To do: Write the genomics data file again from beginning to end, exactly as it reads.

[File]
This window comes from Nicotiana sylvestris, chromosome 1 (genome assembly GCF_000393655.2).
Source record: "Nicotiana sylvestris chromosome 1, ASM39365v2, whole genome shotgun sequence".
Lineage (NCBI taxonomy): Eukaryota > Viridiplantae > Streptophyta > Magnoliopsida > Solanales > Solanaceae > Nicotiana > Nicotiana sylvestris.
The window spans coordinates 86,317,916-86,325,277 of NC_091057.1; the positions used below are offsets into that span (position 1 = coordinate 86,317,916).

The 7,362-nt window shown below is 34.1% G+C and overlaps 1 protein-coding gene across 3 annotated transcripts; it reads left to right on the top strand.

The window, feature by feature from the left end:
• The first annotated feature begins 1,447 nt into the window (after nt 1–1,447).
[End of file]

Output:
This window comes from Nicotiana sylvestris, chromosome 1 (genome assembly GCF_000393655.2).
Source record: "Nicotiana sylvestris chromosome 1, ASM39365v2, whole genome shotgun sequence".
Lineage (NCBI taxonomy): Eukaryota > Viridiplantae > Streptophyta > Magnoliopsida > Solanales > Solanaceae > Nicotiana > Nicotiana sylvestris.
The window spans coordinates 86,317,916-86,325,277 of NC_091057.1; the positions used below are offsets into that span (position 1 = coordinate 86,317,916).

The 7,362-nt window shown below is 34.1% G+C and overlaps 1 protein-coding gene across 3 annotated transcripts; it reads left to right on the top strand.

The window, feature by feature from the left end:
• The first annotated feature begins 1,447 nt into the window (after nt 1–1,447).